TTW – You were recently recognised as “outstanding strategic thinking and leadership” in winning the Executive Leadership category at the annual Airline Strategy Awards in London. How do you feel about that?
James Hogan : I am very honoured to have been recognised by fellow leaders within the global aviation industry and this is a great accolade for all of us at Etihad Airways and our shareholders in Abu Dhabi.
TTW – What were the strategic plans that you have undertaken that lead to your success?
James Hogan : Etihad Airways in 2012 reported a 200 per cent increase in net profits to $42 million on revenues of $4.8 billion, a rise of 17 per cent on the previous year. Passenger numbers rose by 23 per cent to more than 10 million and the air carrier contributed $2.3 billion of direct investment to the Emirate of Abu Dhabi and $8.4 billion of indirect spend.
The airline signed a number of new codeshare partnership agreements with other airlines around the world in its drive to establish a new business model for air travel. In 2012 the strategy boosted Etihad Airways’ revenues by $600 million.
TTW: What were the innovative techniques that you have upgraded or would like to venture in to make the success long lasting?
James Hogan : The airline posted a profit of US$42 million in 2012 and saw two of its equity partners – airberlin and Air Seychelles – return to profitability, meaning that all five airlines are now in the black.
It is easier, faster and far more cost effective to grow through one-on-one partnerships with established, respected carriers than it is to rely totally on our own resources, and to start from scratch in every market we serve.
We have hand-picked like-minded partners with whom we can work collaboratively to build revenue across a broader network and reduce operating costs.
We focus on our partners’ profitability much as our own, because we are not dealing with competing interests. When the five CEOs sit down to make decisions, we have a shared commitment to make things happen,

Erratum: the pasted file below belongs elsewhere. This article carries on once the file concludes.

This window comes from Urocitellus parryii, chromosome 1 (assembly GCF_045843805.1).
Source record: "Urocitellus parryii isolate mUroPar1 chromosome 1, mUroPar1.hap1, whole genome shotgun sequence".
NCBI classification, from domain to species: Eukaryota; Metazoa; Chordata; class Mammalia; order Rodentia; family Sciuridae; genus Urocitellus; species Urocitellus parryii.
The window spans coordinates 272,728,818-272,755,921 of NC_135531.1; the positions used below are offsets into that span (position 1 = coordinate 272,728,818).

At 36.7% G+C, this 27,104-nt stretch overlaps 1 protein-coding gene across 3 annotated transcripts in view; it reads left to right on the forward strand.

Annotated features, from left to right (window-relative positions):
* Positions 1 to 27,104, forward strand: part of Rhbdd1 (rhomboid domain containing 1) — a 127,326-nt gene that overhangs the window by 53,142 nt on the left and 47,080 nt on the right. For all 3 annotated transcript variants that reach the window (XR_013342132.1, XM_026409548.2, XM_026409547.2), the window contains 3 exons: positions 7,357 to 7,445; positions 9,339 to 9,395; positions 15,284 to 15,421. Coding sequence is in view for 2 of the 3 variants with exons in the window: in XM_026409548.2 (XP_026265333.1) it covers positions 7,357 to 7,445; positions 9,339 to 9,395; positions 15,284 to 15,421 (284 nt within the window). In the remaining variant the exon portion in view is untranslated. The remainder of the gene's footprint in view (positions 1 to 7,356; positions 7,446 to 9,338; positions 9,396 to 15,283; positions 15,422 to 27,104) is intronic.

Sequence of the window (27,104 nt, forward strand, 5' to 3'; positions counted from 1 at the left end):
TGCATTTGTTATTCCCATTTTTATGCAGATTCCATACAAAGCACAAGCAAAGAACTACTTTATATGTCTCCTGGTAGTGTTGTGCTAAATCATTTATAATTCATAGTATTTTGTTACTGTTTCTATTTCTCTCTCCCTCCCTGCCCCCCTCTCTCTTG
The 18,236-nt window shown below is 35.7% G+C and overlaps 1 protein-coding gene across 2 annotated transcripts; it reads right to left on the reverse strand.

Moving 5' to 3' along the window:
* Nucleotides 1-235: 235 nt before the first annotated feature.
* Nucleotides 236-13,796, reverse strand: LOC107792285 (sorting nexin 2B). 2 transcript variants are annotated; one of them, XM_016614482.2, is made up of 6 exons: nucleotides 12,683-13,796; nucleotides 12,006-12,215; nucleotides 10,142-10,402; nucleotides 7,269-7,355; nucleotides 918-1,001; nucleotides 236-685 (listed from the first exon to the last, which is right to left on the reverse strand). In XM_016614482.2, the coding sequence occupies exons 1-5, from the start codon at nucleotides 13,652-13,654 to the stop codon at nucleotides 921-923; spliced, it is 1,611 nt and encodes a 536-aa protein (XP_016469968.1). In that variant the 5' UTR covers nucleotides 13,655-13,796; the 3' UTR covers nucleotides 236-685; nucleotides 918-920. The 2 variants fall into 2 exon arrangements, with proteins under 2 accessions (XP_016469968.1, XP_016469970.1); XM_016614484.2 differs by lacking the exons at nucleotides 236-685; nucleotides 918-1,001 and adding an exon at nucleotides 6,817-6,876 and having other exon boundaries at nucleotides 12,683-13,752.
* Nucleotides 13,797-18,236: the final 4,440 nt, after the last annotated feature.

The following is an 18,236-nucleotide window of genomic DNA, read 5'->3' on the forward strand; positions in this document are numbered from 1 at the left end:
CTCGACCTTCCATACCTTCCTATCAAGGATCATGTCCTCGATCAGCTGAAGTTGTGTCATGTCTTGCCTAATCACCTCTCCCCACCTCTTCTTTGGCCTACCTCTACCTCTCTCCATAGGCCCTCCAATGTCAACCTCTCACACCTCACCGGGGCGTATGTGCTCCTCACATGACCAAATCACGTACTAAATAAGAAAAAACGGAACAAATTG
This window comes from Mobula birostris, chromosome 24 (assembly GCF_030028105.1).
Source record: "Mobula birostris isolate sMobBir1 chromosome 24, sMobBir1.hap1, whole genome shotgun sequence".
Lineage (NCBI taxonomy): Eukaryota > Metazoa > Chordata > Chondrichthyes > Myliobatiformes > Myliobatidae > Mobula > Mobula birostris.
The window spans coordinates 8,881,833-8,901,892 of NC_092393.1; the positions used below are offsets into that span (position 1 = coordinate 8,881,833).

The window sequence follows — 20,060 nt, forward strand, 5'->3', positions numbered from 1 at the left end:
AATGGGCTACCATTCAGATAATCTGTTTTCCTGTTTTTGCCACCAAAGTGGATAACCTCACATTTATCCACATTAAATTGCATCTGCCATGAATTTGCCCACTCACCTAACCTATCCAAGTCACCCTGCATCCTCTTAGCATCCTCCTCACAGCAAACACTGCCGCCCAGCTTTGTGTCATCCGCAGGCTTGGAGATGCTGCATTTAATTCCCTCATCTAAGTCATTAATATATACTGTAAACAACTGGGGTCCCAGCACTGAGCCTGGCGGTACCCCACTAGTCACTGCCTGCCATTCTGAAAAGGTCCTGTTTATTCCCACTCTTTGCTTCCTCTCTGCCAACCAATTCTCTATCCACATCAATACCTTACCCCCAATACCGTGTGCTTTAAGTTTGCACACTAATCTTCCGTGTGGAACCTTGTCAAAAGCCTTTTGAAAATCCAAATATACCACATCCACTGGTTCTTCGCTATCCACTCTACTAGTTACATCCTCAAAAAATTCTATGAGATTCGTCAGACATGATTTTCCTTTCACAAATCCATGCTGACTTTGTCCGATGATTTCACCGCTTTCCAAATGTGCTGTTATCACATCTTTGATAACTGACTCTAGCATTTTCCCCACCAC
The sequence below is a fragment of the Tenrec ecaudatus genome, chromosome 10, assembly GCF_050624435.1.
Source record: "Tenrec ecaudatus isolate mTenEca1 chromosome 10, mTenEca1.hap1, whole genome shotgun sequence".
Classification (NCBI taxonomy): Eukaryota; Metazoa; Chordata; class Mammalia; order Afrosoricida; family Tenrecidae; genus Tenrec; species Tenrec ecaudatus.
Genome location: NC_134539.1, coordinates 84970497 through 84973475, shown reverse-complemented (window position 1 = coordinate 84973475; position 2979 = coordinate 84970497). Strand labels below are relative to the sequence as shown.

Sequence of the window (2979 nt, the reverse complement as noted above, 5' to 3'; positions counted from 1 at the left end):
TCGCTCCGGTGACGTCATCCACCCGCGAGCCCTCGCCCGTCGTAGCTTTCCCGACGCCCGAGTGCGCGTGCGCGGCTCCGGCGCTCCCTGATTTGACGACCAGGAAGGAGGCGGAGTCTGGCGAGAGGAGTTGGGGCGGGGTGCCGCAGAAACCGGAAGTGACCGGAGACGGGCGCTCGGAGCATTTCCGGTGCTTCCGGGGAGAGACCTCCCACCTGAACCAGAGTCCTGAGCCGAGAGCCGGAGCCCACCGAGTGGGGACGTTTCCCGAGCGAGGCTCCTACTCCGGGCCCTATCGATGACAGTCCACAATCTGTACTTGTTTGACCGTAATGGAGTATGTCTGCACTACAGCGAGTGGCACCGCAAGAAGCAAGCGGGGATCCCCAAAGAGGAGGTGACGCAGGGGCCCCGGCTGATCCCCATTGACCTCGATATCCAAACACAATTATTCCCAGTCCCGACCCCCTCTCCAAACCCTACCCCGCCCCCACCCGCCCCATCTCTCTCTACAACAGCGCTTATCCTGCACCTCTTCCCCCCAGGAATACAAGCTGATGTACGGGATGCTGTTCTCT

An example of innovation is the way we are now working with our equity alliance partners to develop ‘centres of excellence’ in which operational and commercial expertise is pooled to deliver best practice across the group.
TTW: What have been your experiences since you have joined Etihad Airways 5 years back? What are the changes that have come across and where do you see it in coming years?
James Hogan : Five years ago I signed on behalf of Etihad Airways the world’s biggest order for commercial aircraft – 205narrow and wide body planes– at the Farnborough Air Show. Since then we’ve made great strides and none more so than in the past year.
This recognition is the culmination of an incredible 12 months in which we’ve increased our profitability, focused a great deal of energy on customer service while, of course, never taking our eye off safety, and powered forward with our strategy of developing the world’s first equity airline alliance.
TTW: What has been your strategy that has helped to enjoy profit even in this challenging economic phase?
James Hogan : Despite the increase in global oil prices during 2012, Etihad Airways minimised the impact through its rigorous fuel hedging policy. The airline hedged 80 per cent of fuel costs during the year, the same level as in 2011.
Careful cost management in all other areas of the business saw non-fuel costs per available seat kilometre (CASK) reduced by five per cent. Etihad Airways’ costs were benchmarked as being in the lowest quartile against other major, full-service airlines by independent analysts, Seabury.
“We understand how to manage costs without compromising our innovative product and outstanding service experience,” Mr Hogan said.
During 2012, Etihad Airways:
• Benefited from the first full year of the strategic partnership with airberlin, in which Etihad Airways took an equity stake in December 2011. The relationship saw new services to Abu Dhabi from Berlin, ‘earn-and-burn’ on frequent flyer programs and a wide range of business synergies.